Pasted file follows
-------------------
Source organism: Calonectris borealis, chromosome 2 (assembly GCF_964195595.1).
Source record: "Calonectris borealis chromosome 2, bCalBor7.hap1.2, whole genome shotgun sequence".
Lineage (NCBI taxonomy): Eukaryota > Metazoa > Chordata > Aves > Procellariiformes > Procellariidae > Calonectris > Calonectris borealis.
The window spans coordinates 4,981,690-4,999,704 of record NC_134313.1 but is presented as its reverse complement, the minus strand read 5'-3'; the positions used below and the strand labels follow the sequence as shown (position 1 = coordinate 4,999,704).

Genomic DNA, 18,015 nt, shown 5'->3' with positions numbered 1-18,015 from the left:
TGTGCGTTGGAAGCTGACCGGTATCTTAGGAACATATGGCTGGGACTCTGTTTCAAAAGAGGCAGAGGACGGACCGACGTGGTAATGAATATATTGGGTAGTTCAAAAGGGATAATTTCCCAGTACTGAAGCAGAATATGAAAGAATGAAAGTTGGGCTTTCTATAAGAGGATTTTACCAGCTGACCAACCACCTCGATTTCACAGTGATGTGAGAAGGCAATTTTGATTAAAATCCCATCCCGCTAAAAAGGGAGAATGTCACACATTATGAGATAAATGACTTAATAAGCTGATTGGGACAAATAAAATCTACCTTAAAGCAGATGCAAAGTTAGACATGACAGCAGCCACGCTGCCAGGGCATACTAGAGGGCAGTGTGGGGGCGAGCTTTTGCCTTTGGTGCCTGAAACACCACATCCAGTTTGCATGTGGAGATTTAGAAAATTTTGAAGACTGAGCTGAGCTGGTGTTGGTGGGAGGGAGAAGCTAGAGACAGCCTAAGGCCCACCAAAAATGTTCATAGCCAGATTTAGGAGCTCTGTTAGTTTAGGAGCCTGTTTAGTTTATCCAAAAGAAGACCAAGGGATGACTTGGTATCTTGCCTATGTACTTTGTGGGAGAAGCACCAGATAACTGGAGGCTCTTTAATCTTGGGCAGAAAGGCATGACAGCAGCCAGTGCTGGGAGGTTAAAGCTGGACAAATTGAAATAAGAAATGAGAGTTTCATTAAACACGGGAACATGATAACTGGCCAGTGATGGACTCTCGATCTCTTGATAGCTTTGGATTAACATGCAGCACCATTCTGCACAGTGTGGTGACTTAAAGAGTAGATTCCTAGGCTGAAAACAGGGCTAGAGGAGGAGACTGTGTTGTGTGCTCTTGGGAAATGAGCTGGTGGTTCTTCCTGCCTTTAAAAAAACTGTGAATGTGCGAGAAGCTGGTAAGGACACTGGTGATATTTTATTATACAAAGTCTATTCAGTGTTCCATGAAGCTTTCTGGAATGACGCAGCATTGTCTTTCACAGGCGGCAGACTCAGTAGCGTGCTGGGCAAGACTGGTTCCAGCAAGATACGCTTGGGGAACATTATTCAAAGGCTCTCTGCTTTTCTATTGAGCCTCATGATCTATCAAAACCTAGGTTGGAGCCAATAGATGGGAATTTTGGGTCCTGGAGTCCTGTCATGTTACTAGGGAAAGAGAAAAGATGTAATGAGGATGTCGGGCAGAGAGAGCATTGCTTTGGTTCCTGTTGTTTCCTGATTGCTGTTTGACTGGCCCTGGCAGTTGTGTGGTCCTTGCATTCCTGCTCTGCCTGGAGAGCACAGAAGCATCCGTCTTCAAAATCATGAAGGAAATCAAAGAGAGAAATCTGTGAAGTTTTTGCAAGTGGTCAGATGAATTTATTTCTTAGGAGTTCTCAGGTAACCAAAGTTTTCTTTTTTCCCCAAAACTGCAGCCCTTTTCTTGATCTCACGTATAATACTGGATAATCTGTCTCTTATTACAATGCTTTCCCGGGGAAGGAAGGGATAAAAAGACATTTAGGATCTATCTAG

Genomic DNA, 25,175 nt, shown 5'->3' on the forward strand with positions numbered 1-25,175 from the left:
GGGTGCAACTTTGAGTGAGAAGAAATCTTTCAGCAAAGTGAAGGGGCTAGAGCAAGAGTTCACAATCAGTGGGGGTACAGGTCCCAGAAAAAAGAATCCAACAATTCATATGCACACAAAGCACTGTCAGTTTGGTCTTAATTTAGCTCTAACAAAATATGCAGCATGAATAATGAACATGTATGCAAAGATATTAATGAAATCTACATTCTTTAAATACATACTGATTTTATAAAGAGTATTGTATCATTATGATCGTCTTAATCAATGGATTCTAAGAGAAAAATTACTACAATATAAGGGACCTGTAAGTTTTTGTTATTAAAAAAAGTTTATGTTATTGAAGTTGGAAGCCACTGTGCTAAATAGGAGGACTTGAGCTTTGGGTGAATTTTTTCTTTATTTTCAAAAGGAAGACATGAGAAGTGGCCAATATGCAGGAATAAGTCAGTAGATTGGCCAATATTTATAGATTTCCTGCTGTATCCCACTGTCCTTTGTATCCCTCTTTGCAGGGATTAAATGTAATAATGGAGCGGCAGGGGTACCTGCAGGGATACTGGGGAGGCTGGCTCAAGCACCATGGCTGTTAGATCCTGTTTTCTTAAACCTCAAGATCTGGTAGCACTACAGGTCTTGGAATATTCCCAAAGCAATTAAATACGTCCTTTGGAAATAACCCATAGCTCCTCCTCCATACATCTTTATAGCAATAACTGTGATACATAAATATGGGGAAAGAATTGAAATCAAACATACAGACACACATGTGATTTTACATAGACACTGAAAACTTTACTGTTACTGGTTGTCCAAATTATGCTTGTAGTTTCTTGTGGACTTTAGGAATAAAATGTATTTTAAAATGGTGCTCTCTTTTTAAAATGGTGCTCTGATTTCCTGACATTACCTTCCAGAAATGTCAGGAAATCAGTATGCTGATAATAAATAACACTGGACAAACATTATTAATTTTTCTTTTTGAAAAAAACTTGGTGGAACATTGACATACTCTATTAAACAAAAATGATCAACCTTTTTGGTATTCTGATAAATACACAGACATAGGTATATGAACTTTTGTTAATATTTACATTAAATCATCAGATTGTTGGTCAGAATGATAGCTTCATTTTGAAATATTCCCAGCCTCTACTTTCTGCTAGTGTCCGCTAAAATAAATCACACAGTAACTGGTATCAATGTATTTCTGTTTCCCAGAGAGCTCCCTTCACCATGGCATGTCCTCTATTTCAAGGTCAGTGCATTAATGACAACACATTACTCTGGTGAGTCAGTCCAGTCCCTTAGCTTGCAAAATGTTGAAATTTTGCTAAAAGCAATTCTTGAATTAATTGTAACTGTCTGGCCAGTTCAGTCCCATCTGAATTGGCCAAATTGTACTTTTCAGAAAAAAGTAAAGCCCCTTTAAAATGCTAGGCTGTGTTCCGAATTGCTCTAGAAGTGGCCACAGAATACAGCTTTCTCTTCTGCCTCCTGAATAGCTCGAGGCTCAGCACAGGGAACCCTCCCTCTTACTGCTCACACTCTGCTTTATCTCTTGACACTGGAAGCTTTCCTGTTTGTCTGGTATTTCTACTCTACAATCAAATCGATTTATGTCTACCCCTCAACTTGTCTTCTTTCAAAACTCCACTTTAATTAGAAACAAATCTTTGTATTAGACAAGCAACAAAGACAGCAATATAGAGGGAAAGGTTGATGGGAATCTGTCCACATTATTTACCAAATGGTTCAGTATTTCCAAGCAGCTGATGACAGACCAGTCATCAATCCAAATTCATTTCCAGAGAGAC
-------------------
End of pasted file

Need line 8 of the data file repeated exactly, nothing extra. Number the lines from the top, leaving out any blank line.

GGGTGCAACTTTGAGTGAGAAGAAATCTTTCAGCAAAGTGAAGGGGCTAGAGCAAGAGTTCACAATCAGTGGGGGTACAGGTCCCAGAAAAAAGAATCCAACAATTCATATGCACACAAAGCACTGTCAGTTTGGTCTTAATTTAGCTCTAACAAAATATGCAGCATGAATAATGAACATGTATGCAAAGATATTAATGAAATCTACATTCTTTAAATACATACTGATTTTATAAAGAGTATTGTATCATTATGATCGTCTTAATCAATGGATTCTAAGAGAAAAATTACTACAATATAAGGGACCTGTAAGTTTTTGTTATTAAAAAAAGTTTATGTTATTGAAGTTGGAAGCCACTGTGCTAAATAGGAGGACTTGAGCTTTGGGTGAATTTTTTCTTTATTTTCAAAAGGAAGACATGAGAAGTGGCCAATATGCAGGAATAAGTCAGTAGATTGGCCAATATTTATAGATTTCCTGCTGTATCCCACTGTCCTTTGTATCCCTCTTTGCAGGGATTAAATGTAATAATGGAGCGGCAGGGGTACCTGCAGGGATACTGGGGAGGCTGGCTCAAGCACCATGGCTGTTAGATCCTGTTTTCTTAAACCTCAAGATCTGGTAGCACTACAGGTCTTGGAATATTCCCAAAGCAATTAAATACGTCCTTTGGAAATAACCCATAGCTCCTCCTCCATACATCTTTATAGCAATAACTGTGATACATAAATATGGGGAAAGAATTGAAATCAAACATACAGACACACATGTGATTTTACATAGACACTGAAAACTTTACTGTTACTGGTTGTCCAAATTATGCTTGTAGTTTCTTGTGGACTTTAGGAATAAAATGTATTTTAAAATGGTGCTCTCTTTTTAAAATGGTGCTCTGATTTCCTGACATTACCTTCCAGAAATGTCAGGAAATCAGTATGCTGATAATAAATAACACTGGACAAACATTATTAATTTTTCTTTTTGAAAAAAACTTGGTGGAACATTGACATACTCTATTAAACAAAAATGATCAACCTTTTTGGTATTCTGATAAATACACAGACATAGGTATATGAACTTTTGTTAATATTTACATTAAATCATCAGATTGTTGGTCAGAATGATAGCTTCATTTTGAAATATTCCCAGCCTCTACTTTCTGCTAGTGTCCGCTAAAATAAATCACACAGTAACTGGTATCAATGTATTTCTGTTTCCCAGAGAGCTCCCTTCACCATGGCATGTCCTCTATTTCAAGGTCAGTGCATTAATGACAACACATTACTCTGGTGAGTCAGTCCAGTCCCTTAGCTTGCAAAATGTTGAAATTTTGCTAAAAGCAATTCTTGAATTAATTGTAACTGTCTGGCCAGTTCAGTCCCATCTGAATTGGCCAAATTGTACTTTTCAGAAAAAAGTAAAGCCCCTTTAAAATGCTAGGCTGTGTTCCGAATTGCTCTAGAAGTGGCCACAGAATACAGCTTTCTCTTCTGCCTCCTGAATAGCTCGAGGCTCAGCACAGGGAACCCTCCCTCTTACTGCTCACACTCTGCTTTATCTCTTGACACTGGAAGCTTTCCTGTTTGTCTGGTATTTCTACTCTACAATCAAATCGATTTATGTCTACCCCTCAACTTGTCTTCTTTCAAAACTCCACTTTAATTAGAAACAAATCTTTGTATTAGACAAGCAACAAAGACAGCAATATAGAGGGAAAGGTTGATGGGAATCTGTCCACATTATTTACCAAATGGTTCAGTATTTCCAAGCAGCTGATGACAGACCAGTCATCAATCCAAATTCATTTCCAGAGAGAC